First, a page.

John Bright

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John Bright (1811-11-16 - 1889-03-27) was a British politician and orator.

Sourced

  • The Angel of Death has been abroad throughout the land; you may almost hear the beating of his wings. There is no one, as when the first-born were slain of old, to sprinkle with blood the lintel and the two side-posts of our doors, that he may spare and pass on; he takes his victims from the castle of the noble, the mansion of the wealthy, and the cottage of the poor and lowly.
  • I am for peace, retrenchment, and for reform—thirty years ago the great watchwords of the great Liberal Party.
    • Speech on 28 April, 1859. This phrase was first used by William IV' speech from the Throne on 17 November, 1830 for the Whig government of Earl Grey.
  • We may be proud that England is the ancient country of Parliaments. With scarcely any intervening period, Parliaments have met constantly for 600 years, and there was something of a Parliament before the Conquest. England is the mother of Parliaments.
  • The right honorable gentleman is the first of the new party who has retired into his political cave of Adullam and he has called about him everyone that was in distress and everyone that was discontented.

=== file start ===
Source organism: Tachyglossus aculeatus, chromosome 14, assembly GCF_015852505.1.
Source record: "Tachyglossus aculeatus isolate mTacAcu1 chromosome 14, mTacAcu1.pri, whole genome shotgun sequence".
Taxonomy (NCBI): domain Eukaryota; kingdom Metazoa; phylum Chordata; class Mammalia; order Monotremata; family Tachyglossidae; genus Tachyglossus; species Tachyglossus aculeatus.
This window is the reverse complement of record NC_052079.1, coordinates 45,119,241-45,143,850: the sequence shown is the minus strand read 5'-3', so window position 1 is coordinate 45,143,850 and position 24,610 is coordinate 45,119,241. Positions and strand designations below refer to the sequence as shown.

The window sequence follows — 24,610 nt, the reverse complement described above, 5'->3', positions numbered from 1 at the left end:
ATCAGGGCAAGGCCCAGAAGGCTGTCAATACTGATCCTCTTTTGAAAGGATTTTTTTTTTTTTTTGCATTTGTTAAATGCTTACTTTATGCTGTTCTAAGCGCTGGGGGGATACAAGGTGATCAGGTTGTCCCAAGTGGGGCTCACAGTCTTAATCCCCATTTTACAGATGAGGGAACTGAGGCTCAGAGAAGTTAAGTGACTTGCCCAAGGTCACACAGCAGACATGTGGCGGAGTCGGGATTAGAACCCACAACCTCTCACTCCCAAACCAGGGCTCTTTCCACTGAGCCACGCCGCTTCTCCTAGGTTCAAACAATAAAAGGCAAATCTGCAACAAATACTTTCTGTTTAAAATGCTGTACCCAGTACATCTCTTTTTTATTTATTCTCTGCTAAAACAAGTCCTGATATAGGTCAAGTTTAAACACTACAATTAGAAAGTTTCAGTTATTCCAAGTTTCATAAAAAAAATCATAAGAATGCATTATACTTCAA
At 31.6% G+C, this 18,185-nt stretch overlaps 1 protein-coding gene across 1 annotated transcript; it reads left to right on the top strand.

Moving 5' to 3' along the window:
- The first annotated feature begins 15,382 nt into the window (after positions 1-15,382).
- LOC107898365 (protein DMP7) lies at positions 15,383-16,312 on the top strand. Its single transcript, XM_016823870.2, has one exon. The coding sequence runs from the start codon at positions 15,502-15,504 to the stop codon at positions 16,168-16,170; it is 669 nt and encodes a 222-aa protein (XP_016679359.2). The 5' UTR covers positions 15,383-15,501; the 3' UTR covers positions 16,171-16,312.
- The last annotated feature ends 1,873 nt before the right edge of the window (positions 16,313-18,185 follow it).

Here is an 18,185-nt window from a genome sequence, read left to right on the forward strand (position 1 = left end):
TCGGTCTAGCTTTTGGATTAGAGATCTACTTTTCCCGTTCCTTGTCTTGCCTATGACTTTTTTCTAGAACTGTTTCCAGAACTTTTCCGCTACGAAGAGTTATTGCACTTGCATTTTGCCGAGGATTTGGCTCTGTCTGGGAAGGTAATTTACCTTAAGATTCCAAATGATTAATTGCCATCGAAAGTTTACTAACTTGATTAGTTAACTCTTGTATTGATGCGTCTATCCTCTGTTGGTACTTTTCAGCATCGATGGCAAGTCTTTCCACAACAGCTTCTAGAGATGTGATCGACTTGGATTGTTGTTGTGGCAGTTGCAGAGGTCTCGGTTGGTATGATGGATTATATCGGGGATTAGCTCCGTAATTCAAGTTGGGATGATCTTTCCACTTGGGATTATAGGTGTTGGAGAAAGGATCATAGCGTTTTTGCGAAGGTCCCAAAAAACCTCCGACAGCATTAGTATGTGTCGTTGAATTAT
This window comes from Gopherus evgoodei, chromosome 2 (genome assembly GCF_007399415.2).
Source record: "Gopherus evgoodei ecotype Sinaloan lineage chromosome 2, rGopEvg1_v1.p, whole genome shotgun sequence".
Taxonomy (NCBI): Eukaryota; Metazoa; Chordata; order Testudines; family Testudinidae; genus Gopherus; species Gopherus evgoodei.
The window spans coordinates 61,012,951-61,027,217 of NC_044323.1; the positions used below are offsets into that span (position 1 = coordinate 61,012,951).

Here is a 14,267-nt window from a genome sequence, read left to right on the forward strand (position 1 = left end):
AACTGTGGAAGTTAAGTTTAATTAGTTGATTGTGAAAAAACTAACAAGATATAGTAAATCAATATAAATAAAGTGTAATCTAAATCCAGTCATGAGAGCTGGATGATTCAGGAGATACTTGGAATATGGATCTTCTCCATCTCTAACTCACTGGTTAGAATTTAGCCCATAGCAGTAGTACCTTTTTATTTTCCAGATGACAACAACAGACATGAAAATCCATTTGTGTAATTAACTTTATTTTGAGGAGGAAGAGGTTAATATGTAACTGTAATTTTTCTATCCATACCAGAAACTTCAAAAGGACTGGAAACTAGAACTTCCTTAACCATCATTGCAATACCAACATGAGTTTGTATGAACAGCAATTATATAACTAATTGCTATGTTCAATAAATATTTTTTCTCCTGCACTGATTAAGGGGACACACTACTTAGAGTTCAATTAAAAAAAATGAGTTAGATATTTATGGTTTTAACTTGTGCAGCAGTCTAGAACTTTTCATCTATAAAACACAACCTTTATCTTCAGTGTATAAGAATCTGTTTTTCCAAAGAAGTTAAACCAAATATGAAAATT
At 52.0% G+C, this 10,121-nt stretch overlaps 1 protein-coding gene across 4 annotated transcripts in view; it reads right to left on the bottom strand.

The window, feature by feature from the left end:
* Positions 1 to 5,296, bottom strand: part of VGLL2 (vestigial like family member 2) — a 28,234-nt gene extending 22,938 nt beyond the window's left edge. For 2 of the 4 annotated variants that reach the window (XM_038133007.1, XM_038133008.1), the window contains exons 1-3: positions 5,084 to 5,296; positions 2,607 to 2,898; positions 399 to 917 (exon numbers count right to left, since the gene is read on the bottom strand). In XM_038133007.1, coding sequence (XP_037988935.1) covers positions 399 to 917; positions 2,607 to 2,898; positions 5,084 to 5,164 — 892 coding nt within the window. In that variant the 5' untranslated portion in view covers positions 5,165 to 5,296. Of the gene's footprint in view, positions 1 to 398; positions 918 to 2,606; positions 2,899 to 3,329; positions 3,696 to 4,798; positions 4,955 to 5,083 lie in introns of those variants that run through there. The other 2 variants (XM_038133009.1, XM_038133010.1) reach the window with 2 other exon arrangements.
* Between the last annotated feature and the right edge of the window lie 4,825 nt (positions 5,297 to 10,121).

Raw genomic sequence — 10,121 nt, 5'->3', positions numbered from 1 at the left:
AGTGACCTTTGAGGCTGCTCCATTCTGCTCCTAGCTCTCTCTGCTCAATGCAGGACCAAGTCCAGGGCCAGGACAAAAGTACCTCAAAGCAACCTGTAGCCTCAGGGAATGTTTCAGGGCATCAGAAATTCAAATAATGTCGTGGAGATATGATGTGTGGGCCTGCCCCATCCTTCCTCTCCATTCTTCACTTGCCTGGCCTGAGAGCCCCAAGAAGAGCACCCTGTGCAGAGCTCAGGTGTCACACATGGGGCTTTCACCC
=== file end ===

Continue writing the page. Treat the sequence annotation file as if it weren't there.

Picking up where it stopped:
• Force is no remedy.
    • On the Irish troubles, 1880.
  • I feel outside all the contending sections of the liberal party—for I am not in favour of home rule, or the creation of a Dublin parliament...I cannot consent to a measure which is so offensive to the whole protestant population of Ireland, and to the whole sentiment of the province of Ulster so far as its loyal and protestant people are concerned. I cannot agree to exclude them from the protection of the imperial parliament. ...In any case of a division, it is I suppose certain that a considerable majority of British members will oppose the bill. Thus, whilst it will have the support of the rebel members, it will be opposed by a majority from Great Britain and by a most hostile vote from all that is loyal in Ireland. The result will be, if a majority supports you it will be one composed in effect of the men who for six years past have insulted the Queen, have torn down the national flag, have declared your lord lieutenant guilty of deliberate murder, and have made the imperial parliament an assembly totally unable to manage the legislative business for which it annually assembles at Westminster.
    • Letter to William Gladstone opposing his plans for Irish Home Rule (13 May, 1886).
    • John Morley, The Life of William Ewart Gladstone. Volume III (London: Macmillan, 1903), pp. 326-29.

Unsourced

  • Had they been in the wilderness they would have complained of the Ten Commandments.
    • Speaking about the Tories.

External links

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